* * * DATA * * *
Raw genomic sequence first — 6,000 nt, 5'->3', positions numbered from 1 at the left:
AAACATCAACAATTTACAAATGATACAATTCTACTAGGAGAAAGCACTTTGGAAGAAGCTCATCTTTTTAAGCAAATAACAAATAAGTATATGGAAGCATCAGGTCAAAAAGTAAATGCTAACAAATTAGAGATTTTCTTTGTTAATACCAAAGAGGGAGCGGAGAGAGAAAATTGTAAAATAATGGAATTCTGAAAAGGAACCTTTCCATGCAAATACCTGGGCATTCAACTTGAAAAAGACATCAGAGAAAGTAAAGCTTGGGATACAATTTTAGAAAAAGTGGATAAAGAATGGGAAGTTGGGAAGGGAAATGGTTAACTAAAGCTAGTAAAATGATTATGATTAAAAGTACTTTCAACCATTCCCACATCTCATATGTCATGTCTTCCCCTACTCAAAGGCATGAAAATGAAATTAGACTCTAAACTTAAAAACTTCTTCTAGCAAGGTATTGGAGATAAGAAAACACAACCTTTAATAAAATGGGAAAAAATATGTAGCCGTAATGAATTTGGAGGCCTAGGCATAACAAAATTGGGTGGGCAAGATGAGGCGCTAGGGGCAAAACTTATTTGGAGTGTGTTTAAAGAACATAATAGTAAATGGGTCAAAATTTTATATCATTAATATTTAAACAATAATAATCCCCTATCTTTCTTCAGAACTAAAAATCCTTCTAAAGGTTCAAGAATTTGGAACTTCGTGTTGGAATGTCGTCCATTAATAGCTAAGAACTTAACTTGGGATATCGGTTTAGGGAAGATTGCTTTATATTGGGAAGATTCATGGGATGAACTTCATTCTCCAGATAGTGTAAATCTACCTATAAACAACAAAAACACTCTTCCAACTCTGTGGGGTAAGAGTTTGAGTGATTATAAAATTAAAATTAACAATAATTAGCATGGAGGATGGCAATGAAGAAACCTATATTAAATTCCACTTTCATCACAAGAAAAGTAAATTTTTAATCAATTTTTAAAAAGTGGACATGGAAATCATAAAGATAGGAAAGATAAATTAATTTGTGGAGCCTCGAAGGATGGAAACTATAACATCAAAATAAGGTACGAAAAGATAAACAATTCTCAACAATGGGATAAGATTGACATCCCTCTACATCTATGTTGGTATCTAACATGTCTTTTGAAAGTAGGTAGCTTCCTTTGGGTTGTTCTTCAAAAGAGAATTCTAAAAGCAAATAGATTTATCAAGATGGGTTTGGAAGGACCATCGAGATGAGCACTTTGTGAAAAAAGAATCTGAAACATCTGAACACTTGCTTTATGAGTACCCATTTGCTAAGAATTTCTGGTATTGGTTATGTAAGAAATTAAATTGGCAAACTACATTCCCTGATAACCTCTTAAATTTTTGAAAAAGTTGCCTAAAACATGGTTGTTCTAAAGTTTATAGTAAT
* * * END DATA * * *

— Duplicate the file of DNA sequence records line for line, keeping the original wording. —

Raw genomic sequence first — 6,000 nt, 5'->3', positions numbered from 1 at the left:
AAACATCAACAATTTACAAATGATACAATTCTACTAGGAGAAAGCACTTTGGAAGAAGCTCATCTTTTTAAGCAAATAACAAATAAGTATATGGAAGCATCAGGTCAAAAAGTAAATGCTAACAAATTAGAGATTTTCTTTGTTAATACCAAAGAGGGAGCGGAGAGAGAAAATTGTAAAATAATGGAATTCTGAAAAGGAACCTTTCCATGCAAATACCTGGGCATTCAACTTGAAAAAGACATCAGAGAAAGTAAAGCTTGGGATACAATTTTAGAAAAAGTGGATAAAGAATGGGAAGTTGGGAAGGGAAATGGTTAACTAAAGCTAGTAAAATGATTATGATTAAAAGTACTTTCAACCATTCCCACATCTCATATGTCATGTCTTCCCCTACTCAAAGGCATGAAAATGAAATTAGACTCTAAACTTAAAAACTTCTTCTAGCAAGGTATTGGAGATAAGAAAACACAACCTTTAATAAAATGGGAAAAAATATGTAGCCGTAATGAATTTGGAGGCCTAGGCATAACAAAATTGGGTGGGCAAGATGAGGCGCTAGGGGCAAAACTTATTTGGAGTGTGTTTAAAGAACATAATAGTAAATGGGTCAAAATTTTATATCATTAATATTTAAACAATAATAATCCCCTATCTTTCTTCAGAACTAAAAATCCTTCTAAAGGTTCAAGAATTTGGAACTTCGTGTTGGAATGTCGTCCATTAATAGCTAAGAACTTAACTTGGGATATCGGTTTAGGGAAGATTGCTTTATATTGGGAAGATTCATGGGATGAACTTCATTCTCCAGATAGTGTAAATCTACCTATAAACAACAAAAACACTCTTCCAACTCTGTGGGGTAAGAGTTTGAGTGATTATAAAATTAAAATTAACAATAATTAGCATGGAGGATGGCAATGAAGAAACCTATATTAAATTCCACTTTCATCACAAGAAAAGTAAATTTTTAATCAATTTTTAAAAAGTGGACATGGAAATCATAAAGATAGGAAAGATAAATTAATTTGTGGAGCCTCGAAGGATGGAAACTATAACATCAAAATAAGGTACGAAAAGATAAACAATTCTCAACAATGGGATAAGATTGACATCCCTCTACATCTATGTTGGTATCTAACATGTCTTTTGAAAGTAGGTAGCTTCCTTTGGGTTGTTCTTCAAAAGAGAATTCTAAAAGCAAATAGATTTATCAAGATGGGTTTGGAAGGACCATCGAGATGAGCACTTTGTGAAAAAAGAATCTGAAACATCTGAACACTTGCTTTATGAGTACCCATTTGCTAAGAATTTCTGGTATTGGTTATGTAAGAAATTAAATTGGCAAACTACATTCCCTGATAACCTCTTAAATTTTTGAAAAAGTTGCCTAAAACATGGTTGTTCTAAAGTTTATAGTAAT